guest post: flying the w for grandpa

guest post: flying the w for grandpa

i was watching coverage of the Cubs World Series movie when they showed a man who mentioned how he would remember where he was when the Cubs won the World Series for the next 80 years. isn't that something? now that we're a few weeks removed from the win, it's interesting to reflect on what that moment means to different people. 

i asked my twitter followers to share their stories with me and i'd share them here. this story, belongs to @rinkrebel: 



My grandfather (my father's father) was my last grandparent to pass. He was born in 1922 and grew up in the city of Baltimore - his mother was a huge Orioles fan and would religiously listen to every game on the radio. He went to Bucknell University (where much of my family on that side went) in Lewisburg, Pennsylvania, and shortly after graduating, he enlisted in the Navy and left for WWII. He served a tour in the Pacific theater in WWII. He married my grandmother, who he met in college (she went to Bucknell too) after he came back. He also served in Korean War. My grandmother was pregnant with my dad before he left for Korea and my father didn't meet him until he was 2 years old.

All that aside, after his service, my grandfather worked in the steel business (he was a mechanical engineer) at Bethlehem Steel in Bethlehem, Pennsylvania. In the 1960's, Bethlehem Steel opened a new plant in Burns Harbor, Indiana, and wanted my grandfather to manage it. He agreed, so the family moved to Valparaiso in 1964.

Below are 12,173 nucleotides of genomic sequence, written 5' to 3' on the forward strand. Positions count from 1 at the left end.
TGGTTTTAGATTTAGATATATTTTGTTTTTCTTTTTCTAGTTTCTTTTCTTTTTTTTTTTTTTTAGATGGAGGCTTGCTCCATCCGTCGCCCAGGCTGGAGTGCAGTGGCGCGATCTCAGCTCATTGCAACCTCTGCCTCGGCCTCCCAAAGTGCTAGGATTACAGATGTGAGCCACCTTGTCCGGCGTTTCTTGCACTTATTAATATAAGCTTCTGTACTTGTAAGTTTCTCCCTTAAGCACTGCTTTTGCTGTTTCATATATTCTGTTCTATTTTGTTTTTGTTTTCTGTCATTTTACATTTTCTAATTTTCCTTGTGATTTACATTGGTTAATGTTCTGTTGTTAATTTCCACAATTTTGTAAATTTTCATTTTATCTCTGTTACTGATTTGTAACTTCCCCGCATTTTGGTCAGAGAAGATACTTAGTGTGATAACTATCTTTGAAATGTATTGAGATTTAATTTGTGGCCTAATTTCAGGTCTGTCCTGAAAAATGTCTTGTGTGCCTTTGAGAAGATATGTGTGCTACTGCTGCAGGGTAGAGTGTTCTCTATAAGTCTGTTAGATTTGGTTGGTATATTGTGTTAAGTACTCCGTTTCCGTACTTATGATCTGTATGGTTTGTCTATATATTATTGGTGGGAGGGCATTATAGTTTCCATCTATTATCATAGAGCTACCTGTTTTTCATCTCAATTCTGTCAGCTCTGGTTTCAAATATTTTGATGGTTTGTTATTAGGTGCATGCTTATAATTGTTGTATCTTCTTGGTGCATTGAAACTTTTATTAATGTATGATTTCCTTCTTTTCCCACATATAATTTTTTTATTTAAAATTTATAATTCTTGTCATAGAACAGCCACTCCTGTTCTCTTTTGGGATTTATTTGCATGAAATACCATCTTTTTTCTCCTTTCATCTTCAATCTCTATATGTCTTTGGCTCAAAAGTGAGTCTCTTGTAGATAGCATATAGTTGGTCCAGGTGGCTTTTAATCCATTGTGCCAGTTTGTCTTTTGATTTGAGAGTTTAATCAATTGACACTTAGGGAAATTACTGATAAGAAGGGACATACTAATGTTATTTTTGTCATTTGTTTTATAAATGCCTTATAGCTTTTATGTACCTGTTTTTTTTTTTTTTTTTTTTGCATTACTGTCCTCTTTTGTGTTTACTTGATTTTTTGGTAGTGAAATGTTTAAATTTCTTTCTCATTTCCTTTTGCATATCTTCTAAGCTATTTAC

Despite Valpo being in Sox territory, my grandfather became a huge Cubs fan. He was also a big Bears fan. Every time we would visit him, both before and after my grandmother (his wife) passed, if it were baseball season, he would talk about "those Cubbies." I always remember on the end table next to his chair would be that day's sports section of the Chicago Tribune. In the lean years, he would often lament about how the Cubs were doing and how so-and-so was useless or that he was hopeful for that year.

He passed away on December 13, 2013 at the age of 91. Even at Game 7 of the Cubs World Series I thought of my grandfather. I thought how excited he would be to even see this moment. It was enough to bring me to tears even before they won.

After my grandmother, his wife, died, he was ready to go. They were so in love, all he wanted to do was be with her again. I visited him in hospice about a week before he passed, and all he could talk about was "I can't wait to see Anne again." Of course, in December 2013, I wasn't thinking much of a Cubs World Series win.

But when it actually happened, it was nearly all I could think about. Once Rizzo caught that final out, I burst into tears, not only for me as a Cubs fan, but for my grandpa. If he had only lasted 3 more years, he would have seen it for himself. When I saw fans on the news talking about loved ones who hadn't lived to see it, I always immediately thought of my grandpa. How he would have loved to watch the Cubs win the World Series.

I am not really subscribed to a religion but I hope that wherever my grandpa is, he was able to see the Cubs win it all.

Thanks :)

Erika Schnure

guest post: do you even baseball, bro?

root, root, root for the laundry - on athletes and politics